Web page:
- Participants: Minimum 3
- Requires: Papers, pens/markers, and a large table (conference or dining table should do the trick)
- Duration: 15 to 20 minutes
We definitely recommend that you play this game before you start working on a group project, or when you run into issues during one. The reason? This game really shows the difference between vague and clear instructions, it helps shift everyone’s focus from the problems and it points out the consequences of poor communication.
Everyone should sit around the table with a piece of paper and a pen in front of them. You should tell them that they need to follow your instructions word for word, without asking any questions or looking at anyone’s paper.
Here’s your script: “Draw a circle. Draw a triangle inside the circle. Draw a square in the corner. Write your name on the paper.” Now, ask everyone to hold up their papers so all participants can see who draw what. There’s a huge chance everyone draw something different, and when you ask them why, you can expect them to say that your instructions weren’t clear, or that you didn’t allow them to ask questions.
Once you’re done discussing the drawings, tell them to turn over the papers and do the exercise again. This time, give clear instructions. Specify where exactly should they draw each piece, and how big they should be. After they’re done, tell them to hold up the papers again. This time, each sheet should look nearly identical.
The Marshmallow Challenge
- Participants: More than 5, split into teams
- Requires: Uncooked spaghetti, tape, marshmallows, timer
- Duration: 20 minutes
Divide employees into two or more teams, then give each group an equal amount of spaghetti (our rule is to go with 50 sticks per team, because they keep breaking all the time), and tape (3 feet per team will do the trick), as well as ONE marshmallow.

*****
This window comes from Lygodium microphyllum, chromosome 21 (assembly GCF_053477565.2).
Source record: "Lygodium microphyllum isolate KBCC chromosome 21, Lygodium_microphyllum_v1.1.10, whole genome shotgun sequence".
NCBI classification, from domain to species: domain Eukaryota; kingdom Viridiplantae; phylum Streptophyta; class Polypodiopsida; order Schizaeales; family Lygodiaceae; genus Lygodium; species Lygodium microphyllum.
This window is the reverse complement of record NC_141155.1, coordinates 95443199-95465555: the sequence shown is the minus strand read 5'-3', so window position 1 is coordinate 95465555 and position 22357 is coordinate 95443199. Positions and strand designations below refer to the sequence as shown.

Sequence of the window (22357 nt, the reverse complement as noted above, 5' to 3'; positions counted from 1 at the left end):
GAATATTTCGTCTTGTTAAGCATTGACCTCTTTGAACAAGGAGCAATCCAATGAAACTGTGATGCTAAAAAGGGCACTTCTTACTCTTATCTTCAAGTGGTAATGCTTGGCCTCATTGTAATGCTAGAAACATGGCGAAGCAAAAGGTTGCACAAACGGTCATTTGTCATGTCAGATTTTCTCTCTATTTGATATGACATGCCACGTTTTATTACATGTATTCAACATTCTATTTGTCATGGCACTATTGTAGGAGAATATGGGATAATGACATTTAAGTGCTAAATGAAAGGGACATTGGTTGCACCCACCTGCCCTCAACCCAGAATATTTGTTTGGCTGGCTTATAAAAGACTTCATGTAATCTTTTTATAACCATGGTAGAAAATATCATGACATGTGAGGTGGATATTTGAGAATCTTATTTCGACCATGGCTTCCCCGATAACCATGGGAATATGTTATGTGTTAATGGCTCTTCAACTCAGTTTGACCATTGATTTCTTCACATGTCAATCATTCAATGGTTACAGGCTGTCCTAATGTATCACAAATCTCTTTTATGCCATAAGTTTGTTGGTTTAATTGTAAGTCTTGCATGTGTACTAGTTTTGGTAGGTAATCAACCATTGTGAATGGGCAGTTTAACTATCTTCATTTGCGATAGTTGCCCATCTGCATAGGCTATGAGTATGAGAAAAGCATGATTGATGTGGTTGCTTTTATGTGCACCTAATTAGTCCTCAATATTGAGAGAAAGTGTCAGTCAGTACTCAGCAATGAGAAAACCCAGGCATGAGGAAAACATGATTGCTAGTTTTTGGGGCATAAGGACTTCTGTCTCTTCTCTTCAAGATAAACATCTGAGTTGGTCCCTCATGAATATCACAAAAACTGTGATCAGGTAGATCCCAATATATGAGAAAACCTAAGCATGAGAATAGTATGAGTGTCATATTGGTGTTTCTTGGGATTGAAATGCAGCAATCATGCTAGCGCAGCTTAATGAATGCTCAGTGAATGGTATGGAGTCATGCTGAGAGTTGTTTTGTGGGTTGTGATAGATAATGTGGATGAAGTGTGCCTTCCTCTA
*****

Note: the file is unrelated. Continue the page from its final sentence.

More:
Teams need to build a freestanding structure that can support the marshmallow, so the team who builds the tallest structure wins.
Give the teams 15 minutes to complete the task, and watch them work. The winner gets the rest of the marshmallows :)
Why is this game good? It demonstrates innovation, creativity, problem-solving and communication. It’s very good to make the team think outside of the box.
- Participants: Doesn’t really matter
- Requires: Printed picture as a model, papers, pens/markers
- Duration: As long as you want
Before you start, print a doodle of anything, like a cartoon character or a Tokyo landscape (although we recommend that you stick with something simpler). Make a copy for each participant, and ask them to draw an X on the hand they use for writing/drawing.
Afterwards, tell them to copy the original image as closely as possible, but with the hand without an X on it. You can add a timer to make things more interesting, but it’s not necessary given that it’s not a competitive game.
The point of the game is to relax participants, but also to spark creativity while employees are using their non-dominant hand.
All these games are great for then a constructive break is needed, and you can try each one before you find your favorite.
Whatever you choose, the games will only be effective if you’re aware where your team is going and what they need at the moment.
This article was originally written on December 21st, 2016. It was updated on September 27th, 2019.